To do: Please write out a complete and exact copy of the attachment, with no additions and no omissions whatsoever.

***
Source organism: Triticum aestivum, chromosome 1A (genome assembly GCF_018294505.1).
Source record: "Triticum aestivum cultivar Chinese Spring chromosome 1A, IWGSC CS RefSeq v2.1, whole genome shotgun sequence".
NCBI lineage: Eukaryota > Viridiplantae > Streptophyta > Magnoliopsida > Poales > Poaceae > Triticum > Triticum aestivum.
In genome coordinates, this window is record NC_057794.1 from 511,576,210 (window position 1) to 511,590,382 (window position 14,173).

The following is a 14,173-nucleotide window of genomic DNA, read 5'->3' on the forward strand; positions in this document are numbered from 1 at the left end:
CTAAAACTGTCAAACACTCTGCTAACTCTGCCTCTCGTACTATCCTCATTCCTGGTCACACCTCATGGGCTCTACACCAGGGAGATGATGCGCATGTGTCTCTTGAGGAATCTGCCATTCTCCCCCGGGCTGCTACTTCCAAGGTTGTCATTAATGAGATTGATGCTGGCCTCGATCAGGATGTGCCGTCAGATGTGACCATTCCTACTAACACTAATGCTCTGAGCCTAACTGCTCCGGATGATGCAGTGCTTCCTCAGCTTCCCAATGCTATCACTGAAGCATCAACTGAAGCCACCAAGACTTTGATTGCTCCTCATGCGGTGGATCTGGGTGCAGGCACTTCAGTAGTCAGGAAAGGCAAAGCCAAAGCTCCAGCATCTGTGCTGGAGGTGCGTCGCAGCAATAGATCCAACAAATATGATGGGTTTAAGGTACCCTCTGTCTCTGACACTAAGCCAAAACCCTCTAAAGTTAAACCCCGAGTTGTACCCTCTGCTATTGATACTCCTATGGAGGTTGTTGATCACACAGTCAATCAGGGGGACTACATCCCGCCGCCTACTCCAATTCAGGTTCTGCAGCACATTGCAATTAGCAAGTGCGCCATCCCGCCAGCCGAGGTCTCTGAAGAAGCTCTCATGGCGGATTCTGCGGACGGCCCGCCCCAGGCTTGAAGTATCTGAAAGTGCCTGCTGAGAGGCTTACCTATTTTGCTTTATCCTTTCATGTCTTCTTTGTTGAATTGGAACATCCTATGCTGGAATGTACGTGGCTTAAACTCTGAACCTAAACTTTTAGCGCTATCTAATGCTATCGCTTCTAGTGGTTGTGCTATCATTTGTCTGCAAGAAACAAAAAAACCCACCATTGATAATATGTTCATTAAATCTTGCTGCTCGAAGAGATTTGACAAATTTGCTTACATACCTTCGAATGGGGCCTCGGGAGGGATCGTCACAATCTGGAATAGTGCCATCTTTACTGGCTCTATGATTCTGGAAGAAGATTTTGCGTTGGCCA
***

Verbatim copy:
Source organism: Triticum aestivum, chromosome 1A (genome assembly GCF_018294505.1).
Source record: "Triticum aestivum cultivar Chinese Spring chromosome 1A, IWGSC CS RefSeq v2.1, whole genome shotgun sequence".
NCBI lineage: Eukaryota > Viridiplantae > Streptophyta > Magnoliopsida > Poales > Poaceae > Triticum > Triticum aestivum.
In genome coordinates, this window is record NC_057794.1 from 511,576,210 (window position 1) to 511,590,382 (window position 14,173).

The following is a 14,173-nucleotide window of genomic DNA, read 5'->3' on the forward strand; positions in this document are numbered from 1 at the left end:
CTAAAACTGTCAAACACTCTGCTAACTCTGCCTCTCGTACTATCCTCATTCCTGGTCACACCTCATGGGCTCTACACCAGGGAGATGATGCGCATGTGTCTCTTGAGGAATCTGCCATTCTCCCCCGGGCTGCTACTTCCAAGGTTGTCATTAATGAGATTGATGCTGGCCTCGATCAGGATGTGCCGTCAGATGTGACCATTCCTACTAACACTAATGCTCTGAGCCTAACTGCTCCGGATGATGCAGTGCTTCCTCAGCTTCCCAATGCTATCACTGAAGCATCAACTGAAGCCACCAAGACTTTGATTGCTCCTCATGCGGTGGATCTGGGTGCAGGCACTTCAGTAGTCAGGAAAGGCAAAGCCAAAGCTCCAGCATCTGTGCTGGAGGTGCGTCGCAGCAATAGATCCAACAAATATGATGGGTTTAAGGTACCCTCTGTCTCTGACACTAAGCCAAAACCCTCTAAAGTTAAACCCCGAGTTGTACCCTCTGCTATTGATACTCCTATGGAGGTTGTTGATCACACAGTCAATCAGGGGGACTACATCCCGCCGCCTACTCCAATTCAGGTTCTGCAGCACATTGCAATTAGCAAGTGCGCCATCCCGCCAGCCGAGGTCTCTGAAGAAGCTCTCATGGCGGATTCTGCGGACGGCCCGCCCCAGGCTTGAAGTATCTGAAAGTGCCTGCTGAGAGGCTTACCTATTTTGCTTTATCCTTTCATGTCTTCTTTGTTGAATTGGAACATCCTATGCTGGAATGTACGTGGCTTAAACTCTGAACCTAAACTTTTAGCGCTATCTAATGCTATCGCTTCTAGTGGTTGTGCTATCATTTGTCTGCAAGAAACAAAAAAACCCACCATTGATAATATGTTCATTAAATCTTGCTGCTCGAAGAGATTTGACAAATTTGCTTACATACCTTCGAATGGGGCCTCGGGAGGGATCGTCACAATCTGGAATAGTGCCATCTTTACTGGCTCTATGATTCTGGAAGAAGATTTTGCGTTGGCCA